Sediment behind dams creates greenhouse gas ‘hot spots,’ study finds

The Rizzanese hydroelectric dam on France's southern Mediterranean island of Corsica, .
(Pascal Pochard Casabianca / AFP/Getty Images)

Hydroelectric dams may be known as a relatively clean and low-cost energy source, but a new study says that the sediment trapped behind them makes them hot spots for greenhouse gas emissions.

A team of European scientists found that methane, which is produced by organic matter in the sediment that collects behind the impoundments, bubbles up through the water and contributes more of the greenhouse gases driving climate change than previously thought.

The scientists studied six small dams on the River Saar in Germany and found “hot spot emission zones” of methane, a potent greenhouse gas that is many times more effective at trapping heat than carbon dioxide.


While some 50,000 large dams around the world are a known source of methane emissions, the study suggests that millions of smaller dams are adding a lot to the atmosphere too.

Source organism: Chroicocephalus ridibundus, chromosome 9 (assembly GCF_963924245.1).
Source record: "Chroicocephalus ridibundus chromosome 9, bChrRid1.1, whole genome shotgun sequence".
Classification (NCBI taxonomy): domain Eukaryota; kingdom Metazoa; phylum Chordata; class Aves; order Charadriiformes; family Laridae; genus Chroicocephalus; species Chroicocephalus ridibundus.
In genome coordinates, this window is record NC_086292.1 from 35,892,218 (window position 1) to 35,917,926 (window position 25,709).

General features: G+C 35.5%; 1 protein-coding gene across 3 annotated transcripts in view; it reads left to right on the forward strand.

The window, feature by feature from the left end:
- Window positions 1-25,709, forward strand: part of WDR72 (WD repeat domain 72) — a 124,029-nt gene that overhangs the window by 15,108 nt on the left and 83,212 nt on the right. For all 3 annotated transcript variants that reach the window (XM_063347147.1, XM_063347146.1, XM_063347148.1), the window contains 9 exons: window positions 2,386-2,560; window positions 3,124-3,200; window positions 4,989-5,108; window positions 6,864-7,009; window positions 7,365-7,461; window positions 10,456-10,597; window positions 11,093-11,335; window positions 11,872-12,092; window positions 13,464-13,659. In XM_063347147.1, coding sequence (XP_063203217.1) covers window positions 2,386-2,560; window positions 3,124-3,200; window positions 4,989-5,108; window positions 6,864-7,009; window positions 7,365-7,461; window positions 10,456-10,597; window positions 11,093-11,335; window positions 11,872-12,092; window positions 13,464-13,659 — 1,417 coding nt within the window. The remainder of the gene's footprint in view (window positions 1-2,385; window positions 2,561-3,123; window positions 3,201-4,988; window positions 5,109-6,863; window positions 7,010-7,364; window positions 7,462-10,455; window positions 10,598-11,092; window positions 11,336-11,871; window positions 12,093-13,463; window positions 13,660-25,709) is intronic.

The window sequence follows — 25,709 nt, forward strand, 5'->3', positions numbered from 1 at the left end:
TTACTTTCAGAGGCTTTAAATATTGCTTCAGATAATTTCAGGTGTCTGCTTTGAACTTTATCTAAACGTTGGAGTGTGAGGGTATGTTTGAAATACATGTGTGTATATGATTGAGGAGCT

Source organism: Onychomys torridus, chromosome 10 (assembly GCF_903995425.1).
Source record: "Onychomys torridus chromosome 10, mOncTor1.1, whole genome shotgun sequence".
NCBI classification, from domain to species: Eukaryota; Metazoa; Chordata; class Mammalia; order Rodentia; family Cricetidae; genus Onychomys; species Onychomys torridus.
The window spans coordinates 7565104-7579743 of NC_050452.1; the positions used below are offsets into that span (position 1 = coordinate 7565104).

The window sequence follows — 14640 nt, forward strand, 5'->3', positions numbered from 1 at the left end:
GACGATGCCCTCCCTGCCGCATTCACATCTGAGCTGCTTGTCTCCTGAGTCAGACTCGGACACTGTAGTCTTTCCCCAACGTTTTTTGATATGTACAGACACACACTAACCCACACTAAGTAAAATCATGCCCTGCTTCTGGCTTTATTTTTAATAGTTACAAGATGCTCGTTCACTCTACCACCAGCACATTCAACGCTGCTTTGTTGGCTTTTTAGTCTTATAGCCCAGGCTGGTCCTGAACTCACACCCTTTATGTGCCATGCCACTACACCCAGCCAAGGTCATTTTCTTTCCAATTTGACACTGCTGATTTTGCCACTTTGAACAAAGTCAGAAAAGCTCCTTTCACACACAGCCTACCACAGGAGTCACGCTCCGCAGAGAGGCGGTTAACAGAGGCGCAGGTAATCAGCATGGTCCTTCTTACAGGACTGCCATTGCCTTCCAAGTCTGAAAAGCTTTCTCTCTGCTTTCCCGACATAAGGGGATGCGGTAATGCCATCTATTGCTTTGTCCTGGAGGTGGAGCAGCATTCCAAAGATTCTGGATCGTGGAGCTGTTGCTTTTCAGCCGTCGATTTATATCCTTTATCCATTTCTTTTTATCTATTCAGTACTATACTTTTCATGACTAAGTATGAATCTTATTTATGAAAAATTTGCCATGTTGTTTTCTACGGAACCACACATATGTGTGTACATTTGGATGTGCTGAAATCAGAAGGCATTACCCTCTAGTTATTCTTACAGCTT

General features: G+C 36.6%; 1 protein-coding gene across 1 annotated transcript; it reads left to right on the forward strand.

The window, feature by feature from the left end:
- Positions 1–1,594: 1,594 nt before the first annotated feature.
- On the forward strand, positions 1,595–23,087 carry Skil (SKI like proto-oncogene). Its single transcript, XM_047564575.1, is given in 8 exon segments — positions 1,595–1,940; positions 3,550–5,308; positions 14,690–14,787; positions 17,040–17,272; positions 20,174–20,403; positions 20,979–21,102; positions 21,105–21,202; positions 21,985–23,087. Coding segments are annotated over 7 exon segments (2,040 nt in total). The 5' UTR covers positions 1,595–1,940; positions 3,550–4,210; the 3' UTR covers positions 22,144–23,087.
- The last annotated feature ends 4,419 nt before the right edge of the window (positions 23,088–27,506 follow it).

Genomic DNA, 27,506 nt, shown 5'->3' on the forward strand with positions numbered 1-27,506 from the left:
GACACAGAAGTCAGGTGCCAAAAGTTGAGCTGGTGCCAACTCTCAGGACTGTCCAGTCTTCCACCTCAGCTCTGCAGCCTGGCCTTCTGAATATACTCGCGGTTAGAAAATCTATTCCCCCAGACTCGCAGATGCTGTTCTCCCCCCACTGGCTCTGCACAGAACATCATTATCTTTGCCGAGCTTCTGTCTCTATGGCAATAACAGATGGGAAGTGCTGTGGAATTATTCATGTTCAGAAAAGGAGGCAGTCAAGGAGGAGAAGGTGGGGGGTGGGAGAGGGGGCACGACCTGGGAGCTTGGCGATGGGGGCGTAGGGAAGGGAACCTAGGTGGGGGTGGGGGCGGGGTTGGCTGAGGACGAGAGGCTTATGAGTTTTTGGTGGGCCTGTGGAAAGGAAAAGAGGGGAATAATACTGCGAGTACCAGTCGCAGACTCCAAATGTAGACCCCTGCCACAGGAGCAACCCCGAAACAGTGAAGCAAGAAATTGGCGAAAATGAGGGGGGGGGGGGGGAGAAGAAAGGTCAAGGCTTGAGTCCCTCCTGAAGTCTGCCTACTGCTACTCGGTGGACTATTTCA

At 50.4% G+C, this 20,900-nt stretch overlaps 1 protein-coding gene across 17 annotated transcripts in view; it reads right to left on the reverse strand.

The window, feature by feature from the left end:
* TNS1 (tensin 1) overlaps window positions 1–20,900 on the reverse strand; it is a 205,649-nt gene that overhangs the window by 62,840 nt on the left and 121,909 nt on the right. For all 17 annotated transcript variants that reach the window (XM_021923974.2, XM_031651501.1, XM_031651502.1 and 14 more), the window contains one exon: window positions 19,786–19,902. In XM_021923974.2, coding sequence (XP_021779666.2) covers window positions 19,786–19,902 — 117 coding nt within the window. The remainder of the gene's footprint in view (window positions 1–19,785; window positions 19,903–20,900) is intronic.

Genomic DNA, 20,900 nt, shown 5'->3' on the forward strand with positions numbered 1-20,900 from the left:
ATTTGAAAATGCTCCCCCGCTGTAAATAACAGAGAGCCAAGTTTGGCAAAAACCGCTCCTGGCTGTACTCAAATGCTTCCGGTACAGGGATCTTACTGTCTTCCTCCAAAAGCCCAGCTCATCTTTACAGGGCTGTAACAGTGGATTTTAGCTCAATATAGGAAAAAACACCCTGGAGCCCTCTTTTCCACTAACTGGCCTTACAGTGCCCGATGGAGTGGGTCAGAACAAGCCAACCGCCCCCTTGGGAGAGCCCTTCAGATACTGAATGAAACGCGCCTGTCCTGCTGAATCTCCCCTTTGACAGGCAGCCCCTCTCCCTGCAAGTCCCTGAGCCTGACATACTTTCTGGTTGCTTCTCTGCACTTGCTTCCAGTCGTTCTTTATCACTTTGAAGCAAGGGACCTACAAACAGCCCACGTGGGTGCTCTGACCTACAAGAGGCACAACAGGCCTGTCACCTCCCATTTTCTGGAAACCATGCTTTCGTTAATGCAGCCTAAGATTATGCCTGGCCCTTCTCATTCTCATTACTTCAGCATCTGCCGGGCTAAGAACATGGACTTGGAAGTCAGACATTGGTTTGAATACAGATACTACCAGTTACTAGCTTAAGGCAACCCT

“Our results suggest that sedimentation-driven methane emissions from dammed river hot spot sites can potentially increase global freshwater emissions by up to 7%,” according to the study published in the journal Environmental Science & Technology.

That’s likely to increase as more dams are built around the world for water storage and power generation and more sediment accumulates behind them, the study says.

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